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Bull, Bear, Wolf, Sheep…?

| | Posted in: Big Ideas

The conventional binary animal metaphor for markets is bull (good returns, low volatility) and bear (poor returns, high volatility). Does rigorous analysis of empirical evidence support belief in (just) two market states? In their September 2011 paper entitled “The Number of Regimes Across Asset Returns: Identification and Economic Value”, Mathieu Gatumel and Florian Ielpo apply a regime-switching model and Monte Carlo simulations to determine the likely number of regimes implicit in the returns of 19 asset classes. Their general approach is to increase the number of regimes included in the model until adding a regime no longer materially improves the fit of the model to the actual return distribution. In other words, among statistically equivalent models, they always choose the one with the smallest number of regimes. They discuss the persistence of and performance under each regime discovered.  Using weekly return data for various stock  and bond indexes, currency exchange rates and commodity indexes over the period April 1998 through mid-December 2010 (650 weeks or 12.5 years), they find that:

  • Over the sample period, the number of regimes required to describe asset return distributions ranges from two for exchange rates, commodities and investment grade bonds to three for many equity indexes to five for high yield bonds (see the chart below).
  • Most of the assets exhibit the same number of regimes across subperiods.  However, while the S&P 500 Index exhibits two regimes during 1998-2010, a third state emerges during 2007-2008 and 2007-2010 subperiods.
  • Asset classes driven by:
    • Two regimes tend to have two very persistent states.
    • Three regimes tend to have one very persistent state and two transitory states.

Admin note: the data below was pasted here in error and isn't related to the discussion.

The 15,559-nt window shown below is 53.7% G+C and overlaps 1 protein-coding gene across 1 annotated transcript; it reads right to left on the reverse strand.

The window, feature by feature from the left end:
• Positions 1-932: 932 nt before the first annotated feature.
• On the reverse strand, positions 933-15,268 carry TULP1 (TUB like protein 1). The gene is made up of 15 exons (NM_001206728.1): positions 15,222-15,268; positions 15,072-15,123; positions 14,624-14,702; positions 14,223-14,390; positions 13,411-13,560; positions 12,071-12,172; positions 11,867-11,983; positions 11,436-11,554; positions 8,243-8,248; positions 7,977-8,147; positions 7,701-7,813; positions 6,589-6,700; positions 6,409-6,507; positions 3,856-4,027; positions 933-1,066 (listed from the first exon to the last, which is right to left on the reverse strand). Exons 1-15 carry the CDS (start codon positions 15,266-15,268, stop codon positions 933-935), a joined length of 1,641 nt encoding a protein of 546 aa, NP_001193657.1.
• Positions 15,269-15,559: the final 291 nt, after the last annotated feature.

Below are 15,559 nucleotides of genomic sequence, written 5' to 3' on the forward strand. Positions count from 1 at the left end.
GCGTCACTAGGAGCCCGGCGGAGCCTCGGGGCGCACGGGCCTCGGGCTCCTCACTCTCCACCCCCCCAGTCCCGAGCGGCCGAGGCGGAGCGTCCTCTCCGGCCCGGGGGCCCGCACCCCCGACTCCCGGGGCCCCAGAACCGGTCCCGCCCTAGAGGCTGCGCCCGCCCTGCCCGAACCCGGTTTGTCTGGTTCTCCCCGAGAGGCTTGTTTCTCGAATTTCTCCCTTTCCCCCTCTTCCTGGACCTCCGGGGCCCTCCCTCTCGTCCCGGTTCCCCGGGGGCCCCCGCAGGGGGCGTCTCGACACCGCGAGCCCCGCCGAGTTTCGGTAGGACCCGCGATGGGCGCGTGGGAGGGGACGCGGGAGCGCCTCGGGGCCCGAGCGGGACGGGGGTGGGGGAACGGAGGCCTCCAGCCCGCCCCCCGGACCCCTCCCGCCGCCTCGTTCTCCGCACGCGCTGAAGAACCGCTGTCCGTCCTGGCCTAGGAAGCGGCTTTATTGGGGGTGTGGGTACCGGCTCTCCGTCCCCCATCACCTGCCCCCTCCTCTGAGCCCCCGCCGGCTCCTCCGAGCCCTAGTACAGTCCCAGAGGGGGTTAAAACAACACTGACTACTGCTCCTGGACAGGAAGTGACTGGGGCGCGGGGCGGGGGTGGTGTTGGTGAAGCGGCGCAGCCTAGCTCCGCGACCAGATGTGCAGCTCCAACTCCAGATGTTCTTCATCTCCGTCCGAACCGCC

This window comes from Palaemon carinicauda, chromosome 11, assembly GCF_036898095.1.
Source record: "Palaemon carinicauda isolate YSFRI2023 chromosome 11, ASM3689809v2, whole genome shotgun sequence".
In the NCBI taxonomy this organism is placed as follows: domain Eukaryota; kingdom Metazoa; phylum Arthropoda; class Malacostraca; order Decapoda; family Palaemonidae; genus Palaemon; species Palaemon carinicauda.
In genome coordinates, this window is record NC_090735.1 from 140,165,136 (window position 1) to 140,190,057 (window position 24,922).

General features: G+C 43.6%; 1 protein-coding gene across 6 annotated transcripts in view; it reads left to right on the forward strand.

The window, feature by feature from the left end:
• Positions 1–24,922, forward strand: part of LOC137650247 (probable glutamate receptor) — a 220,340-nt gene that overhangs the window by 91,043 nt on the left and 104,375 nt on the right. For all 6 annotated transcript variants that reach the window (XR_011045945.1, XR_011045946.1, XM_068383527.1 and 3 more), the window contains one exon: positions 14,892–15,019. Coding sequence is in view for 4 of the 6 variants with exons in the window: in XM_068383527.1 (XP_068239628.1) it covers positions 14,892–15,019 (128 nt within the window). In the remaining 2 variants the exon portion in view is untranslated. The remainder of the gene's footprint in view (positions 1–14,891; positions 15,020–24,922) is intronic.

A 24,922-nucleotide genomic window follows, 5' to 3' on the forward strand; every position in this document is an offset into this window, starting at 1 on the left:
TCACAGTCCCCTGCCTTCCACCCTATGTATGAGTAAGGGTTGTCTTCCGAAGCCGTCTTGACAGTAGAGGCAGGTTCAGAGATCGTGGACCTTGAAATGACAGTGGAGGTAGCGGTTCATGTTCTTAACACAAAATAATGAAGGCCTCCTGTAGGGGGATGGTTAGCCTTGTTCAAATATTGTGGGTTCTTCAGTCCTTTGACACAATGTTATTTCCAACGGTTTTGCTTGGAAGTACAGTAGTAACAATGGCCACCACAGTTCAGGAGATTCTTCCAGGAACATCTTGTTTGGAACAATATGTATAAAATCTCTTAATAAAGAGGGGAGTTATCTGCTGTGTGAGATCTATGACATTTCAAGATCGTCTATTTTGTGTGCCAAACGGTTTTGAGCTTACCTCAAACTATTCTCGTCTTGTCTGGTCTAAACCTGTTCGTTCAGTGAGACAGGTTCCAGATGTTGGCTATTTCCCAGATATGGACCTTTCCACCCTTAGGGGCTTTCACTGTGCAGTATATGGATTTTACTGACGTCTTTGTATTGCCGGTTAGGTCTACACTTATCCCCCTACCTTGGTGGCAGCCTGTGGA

• More than three regimes always have two persistent states, with the other states often transitory.
  • A strategy of allocating funds based on the number of regimes evidenced in past data improves out-of-sample investment performance for 15 of 19 asset classes in comparison to a default two-regime strategy. This refinement works best for asset classes with the largest number of empirical regimes.

The following chart, taken from the paper, presents the estimated number of regimes for each of the 19 asset classes over the entire sample period for two modeling assumptions. The main conclusion is that most asset classes exhibit more than two return regimes. Consistency of results for the two modeling assumptions suggests robustness.

In summary, evidence from complex modeling suggests that investors may be able to improve asset class allocation performance by letting data determine the number of return regimes for each class (rather than assuming that bull and bear states explain behaviors of all asset classes).

Cautions regarding findings include:

  • A 12.5 year sample seems small compared to secular trends that plausibly might disrupt market regime behaviors.
  • Methods are complex and likely inaccessible to many investors.
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